Semolina Ma’amoul : stuffed cookies with dates and nuts

maamoul cookies and molds

Semolina maamoul cookies and moulds

As we near the end of Ramadan, the buzz of Eid fills the air. Markets are full of people buying new cloths, decorations and sweets. Mosques are full of worshipers trying to make the best out of the precious final days of the month.  The effects of the long days of fasting and nights of worship are evident on everyone you meet, yet people are smiling. Asking you cheerfully about your preparations for Eid. Did you finish your shopping? did you start on the maamoul? Where will you go for the Eid prayer? Do you think Eid will be Friday or Thursday?

Kids are hyper excited, checking out their new cloths, sneaking into the kitchen to snatch some maamoul when mum isn’t looking, making long lists of places to go and things to do in Eid.

Chef in disguise :walnut maamoul

In many homes, it isn’t Eid if the house is not full of the smell of mastic and spices from the baking ma’amoul. There is something about those little decorated cookies that is enough to make you smile just by the mere smell of them. Maybe it is the childhood memories, maybe it is the feeling that the journey you have been on for the past 30 days is nearing its end, the feeling that you have been transformed, something inside you feels so fresh and empowered. I met the challenge, and I made it through.

Maamoul moulds

Last year I shared my recipe for the maamoul made with flour, this year I am sharing my recipe for semolina maamoul, The debate of which is better is kind of like the muffin/ cupcake one. There are those who love flour maamoul and those who swear by semolina maamoul. I for one like both. Some semolina maamoul purists (yes, the debate is that bad) will say that any semolina maamoul recipe should not have any trace of flour. I have found that the addition of a little flour improves the texture of the maamoul, semolina alone results in a cookie that is very crumbly. Add a little flour and the result is a cookie that takes on the imprints of the mould’s carving better, looks better and holds up better.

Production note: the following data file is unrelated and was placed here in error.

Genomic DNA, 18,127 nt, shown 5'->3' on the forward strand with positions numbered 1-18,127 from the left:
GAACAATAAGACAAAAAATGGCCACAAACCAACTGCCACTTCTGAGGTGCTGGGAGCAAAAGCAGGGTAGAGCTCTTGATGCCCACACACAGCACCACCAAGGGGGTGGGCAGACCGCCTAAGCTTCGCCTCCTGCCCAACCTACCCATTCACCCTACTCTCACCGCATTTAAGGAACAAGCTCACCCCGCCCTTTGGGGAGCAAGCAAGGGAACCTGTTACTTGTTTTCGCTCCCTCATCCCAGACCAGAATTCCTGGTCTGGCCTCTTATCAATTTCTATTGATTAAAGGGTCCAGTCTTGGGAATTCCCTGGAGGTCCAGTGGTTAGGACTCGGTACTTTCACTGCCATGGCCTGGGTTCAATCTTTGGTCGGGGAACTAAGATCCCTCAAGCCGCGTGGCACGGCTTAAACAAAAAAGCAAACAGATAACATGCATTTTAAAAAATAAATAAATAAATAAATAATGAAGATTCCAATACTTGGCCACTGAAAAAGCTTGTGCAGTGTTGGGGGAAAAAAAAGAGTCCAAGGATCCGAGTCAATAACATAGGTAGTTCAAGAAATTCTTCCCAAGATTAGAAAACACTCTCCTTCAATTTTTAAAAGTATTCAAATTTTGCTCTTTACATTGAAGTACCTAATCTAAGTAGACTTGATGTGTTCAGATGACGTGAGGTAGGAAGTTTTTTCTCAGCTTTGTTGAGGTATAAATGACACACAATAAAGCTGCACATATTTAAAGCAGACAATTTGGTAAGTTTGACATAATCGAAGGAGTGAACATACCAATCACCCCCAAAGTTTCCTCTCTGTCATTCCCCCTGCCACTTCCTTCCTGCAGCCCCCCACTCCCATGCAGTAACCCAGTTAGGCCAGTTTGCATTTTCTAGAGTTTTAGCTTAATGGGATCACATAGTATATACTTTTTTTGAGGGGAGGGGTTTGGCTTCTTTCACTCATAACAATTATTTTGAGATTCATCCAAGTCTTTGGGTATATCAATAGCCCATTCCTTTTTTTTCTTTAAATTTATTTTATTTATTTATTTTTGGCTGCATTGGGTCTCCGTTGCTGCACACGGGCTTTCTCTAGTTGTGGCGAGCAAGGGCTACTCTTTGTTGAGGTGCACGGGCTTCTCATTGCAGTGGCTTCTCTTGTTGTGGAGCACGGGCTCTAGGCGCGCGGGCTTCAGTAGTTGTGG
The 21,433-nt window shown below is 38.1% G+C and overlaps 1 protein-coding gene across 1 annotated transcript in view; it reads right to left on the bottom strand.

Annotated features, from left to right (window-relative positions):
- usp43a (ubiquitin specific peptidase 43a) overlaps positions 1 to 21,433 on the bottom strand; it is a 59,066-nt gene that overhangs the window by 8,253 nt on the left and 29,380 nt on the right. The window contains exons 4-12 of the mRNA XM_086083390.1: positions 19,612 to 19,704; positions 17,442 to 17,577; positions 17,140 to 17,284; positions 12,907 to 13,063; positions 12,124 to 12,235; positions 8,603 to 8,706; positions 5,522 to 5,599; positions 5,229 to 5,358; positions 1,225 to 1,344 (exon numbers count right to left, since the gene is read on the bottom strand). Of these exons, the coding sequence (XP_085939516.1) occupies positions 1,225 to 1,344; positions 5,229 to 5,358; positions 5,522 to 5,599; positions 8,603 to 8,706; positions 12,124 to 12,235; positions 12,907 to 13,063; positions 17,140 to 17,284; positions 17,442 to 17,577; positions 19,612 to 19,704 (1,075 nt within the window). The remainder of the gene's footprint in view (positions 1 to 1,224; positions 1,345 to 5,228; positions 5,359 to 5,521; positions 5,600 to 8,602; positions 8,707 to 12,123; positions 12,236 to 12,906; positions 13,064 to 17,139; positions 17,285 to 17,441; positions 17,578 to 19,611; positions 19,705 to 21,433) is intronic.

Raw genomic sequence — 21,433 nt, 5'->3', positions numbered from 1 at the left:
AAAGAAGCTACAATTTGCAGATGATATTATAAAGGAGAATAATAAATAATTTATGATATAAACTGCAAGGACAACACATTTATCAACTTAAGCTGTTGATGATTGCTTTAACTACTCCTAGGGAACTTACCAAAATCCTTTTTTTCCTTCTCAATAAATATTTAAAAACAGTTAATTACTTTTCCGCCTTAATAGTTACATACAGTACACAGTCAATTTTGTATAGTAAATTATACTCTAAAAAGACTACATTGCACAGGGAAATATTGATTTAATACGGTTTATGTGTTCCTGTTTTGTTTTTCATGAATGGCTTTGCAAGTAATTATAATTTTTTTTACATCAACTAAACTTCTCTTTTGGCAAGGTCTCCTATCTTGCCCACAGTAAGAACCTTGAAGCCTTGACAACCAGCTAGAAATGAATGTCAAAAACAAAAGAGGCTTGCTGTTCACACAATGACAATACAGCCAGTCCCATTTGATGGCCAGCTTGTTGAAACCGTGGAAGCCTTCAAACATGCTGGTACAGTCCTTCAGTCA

I will be sharing two maamoul recipes today. One is a little on the crunchy side, closer to a cookie in texture and a little lighter. The first maamoul cookie is also one without milk because I received many requests for a maamoul recipe with no milk. The second recipe is for maamoul that melts in your mouth, buttery and rich.

Before I get to the recipe I wanted to thank Kyna the wonderfully talented lady behind my cookie mold for sending me two wonderful bread presses.

Moulds

So many of you have asked me about the maamoul moulds and where you can buy them. Kyna can custom design cookie molds to your liking. I am going to work with her on designing a set of maamoul molds that will be available through her website , she can ship them world wide. This is not something that I will get paid for, it is just something I thought I could do to help out all my wonderful readers who want these beautiful molds but can’t find them 🙂

 

Ma’amouls-Middle Eastern Filled Cookies

maamoul cookies and molds

No milk maamoul

Ingredients

  • 1 kilogram fine semolina
  • 300 grams butter, softened or ghee melted
  •  1/2 cup vegetable oil
  •  1 cup all purpose flour
  • 1/2 teaspoon mastic ground with 1/2 teaspoon sugar
  • 1/2 teaspoon ground mahlab
  • 1 teaspoon vanilla
  • 3/4 teaspoon baking powder
  • 1 tablespoon yeast
  • 1 teaspoon sugar
  • 1/2 cup of water
  • 1/2 cup orange blossom water (can be replaced with water or milk)
  • 1/2 cup of rosewater(can be replaced with water or milk)

Instructions

Making the crust

In a bowl place the semolina and add the butter/ghee and oil to it